Figure 1:  Results of  language identification test

Visual presentation
Auditive presentation
N = 66
N = 40
N = 66
N = 40
1)  mux
36 %
25 %
  1)   grimp
44 %
28 %
2)  falen
24 %
53 %
  2)    herb
85 %
63 %
3)  putrid
77 %
65 %
  3)    filt
47 %
43 %
4)  noop
89 %
63 %
  4)    mux
26 %
8 %
5)  vest
88 %
80 %
  5)    knit
52 %
45 %
6)  amanuensis
42 %
33 %
   6)   quade   
8 %
10 %
7)  fither
89 %
88 %
  7)    fubble
50 %
60 %
8)  torpir
12 %
8 %
  8)    knock
12 %
60 %
9)  mullion
67 %
58 %
  9)    tira
20 %
18 %
10) kester
20 %
35 %
  10)  null   
8 %
10 %


Most interesting and a really new finding was that not only phonetic, morphological, and semantic features seem to be important for identification of spoken speech, but also prosodic ones. The word „tira“ (passé simple from „tirer“ - to pull) with the un-English stress on the last syllable was rejected by about 80 % of both groups.


4. Interpretation:

These results led the author to the assumption that visual (orthographic), phonetic, prosodic, and morphological features must be properties of a language tag, defining a word for instance as German, English, or Polish. Such a language tag is a property of each word, as are semantic and syntactic features. However, it seems to be in closer connection to phonetic, prosodic, morphological, and visual features than to semantic and syntactic ones.  We can usually identify a letter or sound string as German, English, or Polish, even if we do not know the meaning or syntax. -  Thus, the language tag seems to have a modular function, with the phonetic, prosodic, visual and morphological features forming a neural network.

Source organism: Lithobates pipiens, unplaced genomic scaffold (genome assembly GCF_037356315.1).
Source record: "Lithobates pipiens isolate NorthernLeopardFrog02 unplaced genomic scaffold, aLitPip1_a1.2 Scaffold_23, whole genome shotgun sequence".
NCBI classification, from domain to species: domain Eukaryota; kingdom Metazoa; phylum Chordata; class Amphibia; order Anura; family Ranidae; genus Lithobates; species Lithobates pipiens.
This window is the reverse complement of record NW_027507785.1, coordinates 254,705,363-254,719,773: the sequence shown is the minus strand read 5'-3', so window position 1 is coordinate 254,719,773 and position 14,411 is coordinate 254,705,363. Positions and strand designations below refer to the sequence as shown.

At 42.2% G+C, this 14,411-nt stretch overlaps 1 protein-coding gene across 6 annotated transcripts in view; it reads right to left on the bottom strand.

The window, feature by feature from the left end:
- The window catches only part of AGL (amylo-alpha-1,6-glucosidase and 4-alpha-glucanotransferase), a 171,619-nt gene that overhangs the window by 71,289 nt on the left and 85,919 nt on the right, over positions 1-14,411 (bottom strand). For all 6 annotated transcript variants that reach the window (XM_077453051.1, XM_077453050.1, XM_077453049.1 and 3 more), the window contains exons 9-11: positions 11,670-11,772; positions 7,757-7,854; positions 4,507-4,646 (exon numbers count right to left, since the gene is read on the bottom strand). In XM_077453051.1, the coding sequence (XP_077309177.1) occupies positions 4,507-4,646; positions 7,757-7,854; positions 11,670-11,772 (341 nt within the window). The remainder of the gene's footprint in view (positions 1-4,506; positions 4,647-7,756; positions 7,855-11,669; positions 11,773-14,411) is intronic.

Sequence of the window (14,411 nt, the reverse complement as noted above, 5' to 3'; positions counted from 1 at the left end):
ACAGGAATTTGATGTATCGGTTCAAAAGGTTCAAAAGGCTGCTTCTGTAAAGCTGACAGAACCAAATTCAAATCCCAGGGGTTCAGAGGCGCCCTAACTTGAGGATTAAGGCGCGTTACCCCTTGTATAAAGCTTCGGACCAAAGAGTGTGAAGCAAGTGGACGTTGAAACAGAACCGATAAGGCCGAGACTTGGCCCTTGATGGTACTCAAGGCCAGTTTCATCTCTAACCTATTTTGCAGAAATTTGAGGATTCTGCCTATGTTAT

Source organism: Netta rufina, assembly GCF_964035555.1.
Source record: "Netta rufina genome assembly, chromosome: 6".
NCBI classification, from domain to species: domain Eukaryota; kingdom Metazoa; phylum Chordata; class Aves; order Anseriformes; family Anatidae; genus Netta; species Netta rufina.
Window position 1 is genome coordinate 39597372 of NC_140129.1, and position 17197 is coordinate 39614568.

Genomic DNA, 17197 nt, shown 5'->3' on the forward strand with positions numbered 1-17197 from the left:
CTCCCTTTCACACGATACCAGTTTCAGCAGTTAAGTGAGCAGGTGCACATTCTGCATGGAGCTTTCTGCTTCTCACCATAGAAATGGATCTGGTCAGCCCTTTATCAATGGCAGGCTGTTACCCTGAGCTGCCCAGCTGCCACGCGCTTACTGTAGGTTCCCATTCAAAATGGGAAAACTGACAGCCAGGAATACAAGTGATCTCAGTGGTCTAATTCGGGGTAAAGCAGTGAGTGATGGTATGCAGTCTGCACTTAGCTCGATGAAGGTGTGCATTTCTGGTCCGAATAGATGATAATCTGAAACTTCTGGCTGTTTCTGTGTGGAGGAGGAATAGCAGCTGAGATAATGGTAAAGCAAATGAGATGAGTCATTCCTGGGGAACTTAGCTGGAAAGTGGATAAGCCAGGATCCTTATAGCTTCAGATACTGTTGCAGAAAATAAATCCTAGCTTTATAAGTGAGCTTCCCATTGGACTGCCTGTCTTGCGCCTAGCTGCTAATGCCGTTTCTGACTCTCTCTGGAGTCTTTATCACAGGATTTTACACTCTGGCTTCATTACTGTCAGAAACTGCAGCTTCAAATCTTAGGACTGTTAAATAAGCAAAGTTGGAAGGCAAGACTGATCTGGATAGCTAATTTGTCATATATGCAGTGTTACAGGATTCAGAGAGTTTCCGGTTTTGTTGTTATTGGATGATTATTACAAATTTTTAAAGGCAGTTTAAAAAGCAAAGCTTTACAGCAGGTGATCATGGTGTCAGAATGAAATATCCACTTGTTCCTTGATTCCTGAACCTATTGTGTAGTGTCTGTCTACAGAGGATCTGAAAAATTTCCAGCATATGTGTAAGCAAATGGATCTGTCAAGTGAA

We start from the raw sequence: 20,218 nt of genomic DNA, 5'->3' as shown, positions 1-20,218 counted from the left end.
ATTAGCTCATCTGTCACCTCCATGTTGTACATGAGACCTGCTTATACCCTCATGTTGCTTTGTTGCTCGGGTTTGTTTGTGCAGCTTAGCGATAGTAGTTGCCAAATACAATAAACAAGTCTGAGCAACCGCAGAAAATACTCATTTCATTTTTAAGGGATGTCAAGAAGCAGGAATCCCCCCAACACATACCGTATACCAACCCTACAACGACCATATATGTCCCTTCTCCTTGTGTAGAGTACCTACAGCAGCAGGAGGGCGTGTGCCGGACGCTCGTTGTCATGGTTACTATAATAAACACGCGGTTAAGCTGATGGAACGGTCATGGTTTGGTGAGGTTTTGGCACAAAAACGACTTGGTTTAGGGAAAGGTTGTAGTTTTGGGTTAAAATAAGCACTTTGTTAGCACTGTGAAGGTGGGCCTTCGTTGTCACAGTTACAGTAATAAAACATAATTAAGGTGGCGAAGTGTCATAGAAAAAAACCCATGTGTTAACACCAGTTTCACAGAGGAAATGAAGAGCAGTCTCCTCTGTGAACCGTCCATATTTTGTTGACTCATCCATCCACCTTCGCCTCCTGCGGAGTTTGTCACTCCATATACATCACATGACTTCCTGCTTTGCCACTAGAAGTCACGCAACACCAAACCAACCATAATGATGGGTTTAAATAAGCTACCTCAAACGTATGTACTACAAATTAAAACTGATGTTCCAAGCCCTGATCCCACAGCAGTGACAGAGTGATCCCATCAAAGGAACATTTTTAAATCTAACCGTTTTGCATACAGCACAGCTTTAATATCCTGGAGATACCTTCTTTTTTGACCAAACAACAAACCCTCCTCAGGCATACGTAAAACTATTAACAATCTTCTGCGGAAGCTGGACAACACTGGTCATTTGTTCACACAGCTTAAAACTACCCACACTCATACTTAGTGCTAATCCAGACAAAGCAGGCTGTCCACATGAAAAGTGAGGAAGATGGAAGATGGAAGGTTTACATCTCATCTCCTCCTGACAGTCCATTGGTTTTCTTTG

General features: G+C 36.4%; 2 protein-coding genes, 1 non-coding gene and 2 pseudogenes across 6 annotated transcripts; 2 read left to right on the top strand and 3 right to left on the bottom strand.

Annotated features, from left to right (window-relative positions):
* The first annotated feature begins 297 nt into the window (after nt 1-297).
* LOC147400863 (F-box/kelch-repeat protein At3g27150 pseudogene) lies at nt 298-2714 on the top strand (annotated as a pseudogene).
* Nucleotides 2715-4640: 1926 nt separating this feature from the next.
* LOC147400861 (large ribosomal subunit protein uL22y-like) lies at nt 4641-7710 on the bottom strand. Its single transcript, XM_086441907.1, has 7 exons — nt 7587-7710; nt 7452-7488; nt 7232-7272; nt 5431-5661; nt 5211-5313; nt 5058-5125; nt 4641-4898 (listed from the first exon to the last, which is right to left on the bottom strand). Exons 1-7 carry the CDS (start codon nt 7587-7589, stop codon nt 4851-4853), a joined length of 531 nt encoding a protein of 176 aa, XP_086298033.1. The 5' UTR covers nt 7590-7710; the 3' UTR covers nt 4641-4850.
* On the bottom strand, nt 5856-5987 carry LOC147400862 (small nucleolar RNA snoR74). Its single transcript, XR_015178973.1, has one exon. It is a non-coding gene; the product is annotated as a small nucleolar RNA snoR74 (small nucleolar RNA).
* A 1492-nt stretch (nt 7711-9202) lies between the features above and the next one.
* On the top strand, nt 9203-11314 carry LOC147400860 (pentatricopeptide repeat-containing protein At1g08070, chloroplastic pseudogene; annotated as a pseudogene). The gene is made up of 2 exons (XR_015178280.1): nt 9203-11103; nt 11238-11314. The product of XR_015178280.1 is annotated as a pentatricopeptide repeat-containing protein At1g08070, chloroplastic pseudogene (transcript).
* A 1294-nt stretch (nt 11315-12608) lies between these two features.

This, by the way, would be substantiation of Willem Levelt’s theory of a division between the „lemma“ and the „lexeme“ of a word (Levelt, 1989). Levelt assumes that a word consists of a „lemma“, being the semantic and syntactic properties, and a „lexeme“ consisting of the phonological and morphological properties of a word, and that these two parts are processed separately in language production. According to Levelt, a mental concept we want to express in language production is first compared to the semantic part of the word. If this is successful, the phonetic and morphological part will become activated.

Of course, identification and attribution to a certain language is only possible, if a person has at least a vague knowledge of that language.- Understanding is basically a process of pattern recognition between a new input and an already existing pattern stored in the brain.


5. Control of multiple languages in the brain

Closely connected to the identification of a language is the problem of control, because after a new verbal input has been identified, it has to be encoded into its proper language system. This will be no problem, if the new input is of the native language, which is unconsciously activated all the time. - Input of a foreign language, however, will have to be consciously  processed to be directed into its proper system. (Control is a conscious process.) The more proficient a speaker is of a foreign language, the less conscious such a process can be.

It becomes difficult, however, with mixed bilingual input, when two different language systems have to be activated at the same time. Such mixed language in- or output causes interferences in most people and takes more time. Simultaneous interpreters need much training to perform their job properly.


6. Experiments

To test the behavior of bilingual subject when confronted with mixed language  input, the author  had undertaken in former projects a cross-bilingual association test (Brosig, 1999) and a cross-bilingual Stroop experiment (Brosig, 2004), in which subjects had to switch so rapidly between languages (German and English) that it could be assumed that both language systems had been activated  at the same time. The results confirmed the supposition that reaction times as well as thr number of mistakes increased significantly.